• @Tgr Ah, that poll limited itself to 'greater' scientists (whatever that means). That explains the difference in percentage. Also, it isn't clear how the 'doubt or agnosticism' of that poll compares to the 'who don't believe in God, but do in a higher power or something similar' of the poll in the question. I suppose you can just pick whichever of those polls you like and lie with statistics. – Discrete lizard Apr 2 '18 at 18:23
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    Both Descartes and Newton predate modern science, which is based on something variously called the “scientific method” (although different people describe it differently). Furthermore, you say that “ my opinion, the shift from theistic to atheistic was cultural and not a scientific” — you’d be plainly wrong. It’s certainly both, and specific scientific discoveries have been attributed with contributing to this shift (most notably, but by no means exclusively, Darwinian evolution). – Konrad Rudolph Apr 2 '18 at 19:43
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    @Discretelizard the "greater" scientists were NAS members, as explained in the article. The poll asked about belief in a personal god, which is more specific than belief in a god, which is more specific than belief in a higher power (which is how "being a believer" is typically understood). E.g. according to this Pew survey about one-sxith of scientists say they don't believe in God but believe in a higher power. – Tgr Apr 2 '18 at 21:58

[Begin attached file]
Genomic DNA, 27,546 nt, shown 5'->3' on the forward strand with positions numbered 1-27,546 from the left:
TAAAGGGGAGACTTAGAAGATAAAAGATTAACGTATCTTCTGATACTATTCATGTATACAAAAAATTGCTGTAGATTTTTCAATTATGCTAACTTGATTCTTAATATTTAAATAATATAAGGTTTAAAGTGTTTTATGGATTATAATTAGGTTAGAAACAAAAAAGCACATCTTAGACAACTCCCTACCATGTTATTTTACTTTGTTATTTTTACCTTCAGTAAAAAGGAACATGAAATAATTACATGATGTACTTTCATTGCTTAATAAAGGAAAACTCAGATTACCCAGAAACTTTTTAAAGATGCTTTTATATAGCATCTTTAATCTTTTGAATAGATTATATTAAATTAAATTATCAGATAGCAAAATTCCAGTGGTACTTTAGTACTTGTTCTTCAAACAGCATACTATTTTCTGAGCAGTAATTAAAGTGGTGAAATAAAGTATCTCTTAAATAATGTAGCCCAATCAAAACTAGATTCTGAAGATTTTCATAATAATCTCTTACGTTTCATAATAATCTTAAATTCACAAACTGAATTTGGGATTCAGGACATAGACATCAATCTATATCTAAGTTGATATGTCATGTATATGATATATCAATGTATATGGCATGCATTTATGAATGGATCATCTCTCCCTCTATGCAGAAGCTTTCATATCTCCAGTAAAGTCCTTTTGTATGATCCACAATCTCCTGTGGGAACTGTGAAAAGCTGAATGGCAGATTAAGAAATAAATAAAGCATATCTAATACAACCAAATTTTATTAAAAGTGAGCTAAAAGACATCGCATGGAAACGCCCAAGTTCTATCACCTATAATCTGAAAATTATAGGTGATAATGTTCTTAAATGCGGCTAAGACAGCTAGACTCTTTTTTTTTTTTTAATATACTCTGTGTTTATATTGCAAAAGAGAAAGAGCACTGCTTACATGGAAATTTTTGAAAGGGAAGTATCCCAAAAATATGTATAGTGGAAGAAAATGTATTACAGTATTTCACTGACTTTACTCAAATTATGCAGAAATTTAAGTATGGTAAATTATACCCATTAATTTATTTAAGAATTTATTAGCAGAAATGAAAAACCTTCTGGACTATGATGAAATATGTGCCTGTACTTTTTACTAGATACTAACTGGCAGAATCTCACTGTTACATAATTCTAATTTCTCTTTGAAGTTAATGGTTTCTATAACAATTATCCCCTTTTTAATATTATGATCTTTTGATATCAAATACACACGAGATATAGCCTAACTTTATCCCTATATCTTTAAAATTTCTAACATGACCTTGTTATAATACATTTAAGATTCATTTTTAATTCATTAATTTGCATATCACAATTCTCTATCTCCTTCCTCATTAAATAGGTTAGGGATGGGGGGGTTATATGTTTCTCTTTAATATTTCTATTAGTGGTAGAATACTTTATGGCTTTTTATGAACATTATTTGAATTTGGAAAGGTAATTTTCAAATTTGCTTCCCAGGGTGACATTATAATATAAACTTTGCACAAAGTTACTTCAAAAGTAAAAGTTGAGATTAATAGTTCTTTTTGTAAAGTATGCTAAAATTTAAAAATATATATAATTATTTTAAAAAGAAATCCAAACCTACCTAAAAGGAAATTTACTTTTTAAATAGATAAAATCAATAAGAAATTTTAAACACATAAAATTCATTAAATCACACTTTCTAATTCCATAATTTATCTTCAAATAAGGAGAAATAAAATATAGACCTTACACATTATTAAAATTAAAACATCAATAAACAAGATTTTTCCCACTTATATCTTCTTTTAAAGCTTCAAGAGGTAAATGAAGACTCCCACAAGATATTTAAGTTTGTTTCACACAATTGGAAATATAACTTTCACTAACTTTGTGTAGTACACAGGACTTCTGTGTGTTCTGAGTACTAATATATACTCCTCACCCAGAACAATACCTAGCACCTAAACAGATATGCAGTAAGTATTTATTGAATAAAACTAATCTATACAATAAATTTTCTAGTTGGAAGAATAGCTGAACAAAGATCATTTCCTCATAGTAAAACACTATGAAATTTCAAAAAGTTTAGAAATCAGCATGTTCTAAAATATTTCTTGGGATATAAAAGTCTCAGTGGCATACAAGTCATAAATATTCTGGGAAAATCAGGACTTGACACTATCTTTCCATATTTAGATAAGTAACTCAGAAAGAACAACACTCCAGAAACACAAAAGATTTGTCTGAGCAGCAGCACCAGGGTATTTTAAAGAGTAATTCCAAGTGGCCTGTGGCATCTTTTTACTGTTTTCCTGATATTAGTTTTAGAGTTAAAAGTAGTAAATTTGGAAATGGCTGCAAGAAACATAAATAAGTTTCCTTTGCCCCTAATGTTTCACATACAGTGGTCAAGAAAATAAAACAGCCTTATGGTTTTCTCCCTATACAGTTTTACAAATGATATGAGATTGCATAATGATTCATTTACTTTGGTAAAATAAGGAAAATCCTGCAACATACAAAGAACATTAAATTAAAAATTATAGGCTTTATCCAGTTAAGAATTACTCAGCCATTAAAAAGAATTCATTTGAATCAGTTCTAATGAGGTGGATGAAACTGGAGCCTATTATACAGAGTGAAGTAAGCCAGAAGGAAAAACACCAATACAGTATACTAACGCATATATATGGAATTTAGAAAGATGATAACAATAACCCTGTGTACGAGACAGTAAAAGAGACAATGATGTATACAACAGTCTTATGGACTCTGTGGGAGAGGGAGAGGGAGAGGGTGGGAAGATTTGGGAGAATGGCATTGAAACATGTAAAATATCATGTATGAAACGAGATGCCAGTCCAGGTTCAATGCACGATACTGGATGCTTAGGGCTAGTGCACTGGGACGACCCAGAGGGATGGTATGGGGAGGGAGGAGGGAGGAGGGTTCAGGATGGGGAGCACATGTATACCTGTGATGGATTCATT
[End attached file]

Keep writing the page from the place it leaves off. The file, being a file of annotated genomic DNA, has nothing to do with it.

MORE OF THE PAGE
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I don't mean to be rude, but I think your question is based on several falsehoods that have been addressed in some form or another, so I'll try to address them one at a time.

Do scientists look down on "believers"?

First of all, as a physicist, I don't believe scientists do look down upon or denigrate "believers" or religion per se, and yes, many scientists are believers. What scientists do object to is some of the behaviour of a few religious people, such as insisting that religious beliefs be taught in a science class (this was a criticism of Alan I. Leshner, the CEO of the AAAS, the society that provided that poll you reference). In fact, I would assert that scientists specifically don't tend to target religions, but rather a handful of people from those religions that try to affect science in some way.